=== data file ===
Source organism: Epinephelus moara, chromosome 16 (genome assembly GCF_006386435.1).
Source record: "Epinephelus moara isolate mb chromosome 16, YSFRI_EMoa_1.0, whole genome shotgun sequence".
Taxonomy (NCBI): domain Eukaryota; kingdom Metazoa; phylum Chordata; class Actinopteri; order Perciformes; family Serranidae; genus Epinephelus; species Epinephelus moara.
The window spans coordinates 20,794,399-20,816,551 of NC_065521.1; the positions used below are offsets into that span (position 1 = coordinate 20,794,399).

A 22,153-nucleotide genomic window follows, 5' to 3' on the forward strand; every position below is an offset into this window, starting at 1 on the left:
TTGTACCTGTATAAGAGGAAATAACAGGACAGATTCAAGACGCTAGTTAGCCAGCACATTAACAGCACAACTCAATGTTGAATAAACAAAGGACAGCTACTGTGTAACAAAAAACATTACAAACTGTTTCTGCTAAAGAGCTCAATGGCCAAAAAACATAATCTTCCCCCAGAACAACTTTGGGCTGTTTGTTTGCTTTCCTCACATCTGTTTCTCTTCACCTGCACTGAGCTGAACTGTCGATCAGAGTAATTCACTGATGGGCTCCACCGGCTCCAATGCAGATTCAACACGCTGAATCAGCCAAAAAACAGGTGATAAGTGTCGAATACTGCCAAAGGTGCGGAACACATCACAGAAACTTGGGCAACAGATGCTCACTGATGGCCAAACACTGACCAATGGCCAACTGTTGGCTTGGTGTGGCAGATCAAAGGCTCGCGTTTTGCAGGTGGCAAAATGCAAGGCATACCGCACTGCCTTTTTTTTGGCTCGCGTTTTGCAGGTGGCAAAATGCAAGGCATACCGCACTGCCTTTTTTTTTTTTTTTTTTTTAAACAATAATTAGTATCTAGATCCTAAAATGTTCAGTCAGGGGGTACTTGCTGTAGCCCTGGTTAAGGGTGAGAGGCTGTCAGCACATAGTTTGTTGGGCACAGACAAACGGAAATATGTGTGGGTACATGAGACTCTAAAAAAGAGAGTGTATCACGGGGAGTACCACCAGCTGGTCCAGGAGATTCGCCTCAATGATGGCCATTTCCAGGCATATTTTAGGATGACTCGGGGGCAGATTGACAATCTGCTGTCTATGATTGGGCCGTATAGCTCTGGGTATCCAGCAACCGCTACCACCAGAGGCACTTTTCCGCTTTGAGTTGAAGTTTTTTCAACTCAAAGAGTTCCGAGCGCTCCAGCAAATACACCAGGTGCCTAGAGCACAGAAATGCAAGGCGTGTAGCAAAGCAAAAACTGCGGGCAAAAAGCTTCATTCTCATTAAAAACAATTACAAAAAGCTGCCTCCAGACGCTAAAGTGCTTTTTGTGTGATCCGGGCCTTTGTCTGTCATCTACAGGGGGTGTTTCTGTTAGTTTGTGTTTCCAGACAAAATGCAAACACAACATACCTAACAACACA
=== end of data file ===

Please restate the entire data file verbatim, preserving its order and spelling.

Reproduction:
Source organism: Epinephelus moara, chromosome 16 (genome assembly GCF_006386435.1).
Source record: "Epinephelus moara isolate mb chromosome 16, YSFRI_EMoa_1.0, whole genome shotgun sequence".
Taxonomy (NCBI): domain Eukaryota; kingdom Metazoa; phylum Chordata; class Actinopteri; order Perciformes; family Serranidae; genus Epinephelus; species Epinephelus moara.
The window spans coordinates 20,794,399-20,816,551 of NC_065521.1; the positions used below are offsets into that span (position 1 = coordinate 20,794,399).

A 22,153-nucleotide genomic window follows, 5' to 3' on the forward strand; every position below is an offset into this window, starting at 1 on the left:
TTGTACCTGTATAAGAGGAAATAACAGGACAGATTCAAGACGCTAGTTAGCCAGCACATTAACAGCACAACTCAATGTTGAATAAACAAAGGACAGCTACTGTGTAACAAAAAACATTACAAACTGTTTCTGCTAAAGAGCTCAATGGCCAAAAAACATAATCTTCCCCCAGAACAACTTTGGGCTGTTTGTTTGCTTTCCTCACATCTGTTTCTCTTCACCTGCACTGAGCTGAACTGTCGATCAGAGTAATTCACTGATGGGCTCCACCGGCTCCAATGCAGATTCAACACGCTGAATCAGCCAAAAAACAGGTGATAAGTGTCGAATACTGCCAAAGGTGCGGAACACATCACAGAAACTTGGGCAACAGATGCTCACTGATGGCCAAACACTGACCAATGGCCAACTGTTGGCTTGGTGTGGCAGATCAAAGGCTCGCGTTTTGCAGGTGGCAAAATGCAAGGCATACCGCACTGCCTTTTTTTTGGCTCGCGTTTTGCAGGTGGCAAAATGCAAGGCATACCGCACTGCCTTTTTTTTTTTTTTTTTTTTAAACAATAATTAGTATCTAGATCCTAAAATGTTCAGTCAGGGGGTACTTGCTGTAGCCCTGGTTAAGGGTGAGAGGCTGTCAGCACATAGTTTGTTGGGCACAGACAAACGGAAATATGTGTGGGTACATGAGACTCTAAAAAAGAGAGTGTATCACGGGGAGTACCACCAGCTGGTCCAGGAGATTCGCCTCAATGATGGCCATTTCCAGGCATATTTTAGGATGACTCGGGGGCAGATTGACAATCTGCTGTCTATGATTGGGCCGTATAGCTCTGGGTATCCAGCAACCGCTACCACCAGAGGCACTTTTCCGCTTTGAGTTGAAGTTTTTTCAACTCAAAGAGTTCCGAGCGCTCCAGCAAATACACCAGGTGCCTAGAGCACAGAAATGCAAGGCGTGTAGCAAAGCAAAAACTGCGGGCAAAAAGCTTCATTCTCATTAAAAACAATTACAAAAAGCTGCCTCCAGACGCTAAAGTGCTTTTTGTGTGATCCGGGCCTTTGTCTGTCATCTACAGGGGGTGTTTCTGTTAGTTTGTGTTTCCAGACAAAATGCAAACACAACATACCTAACAACACA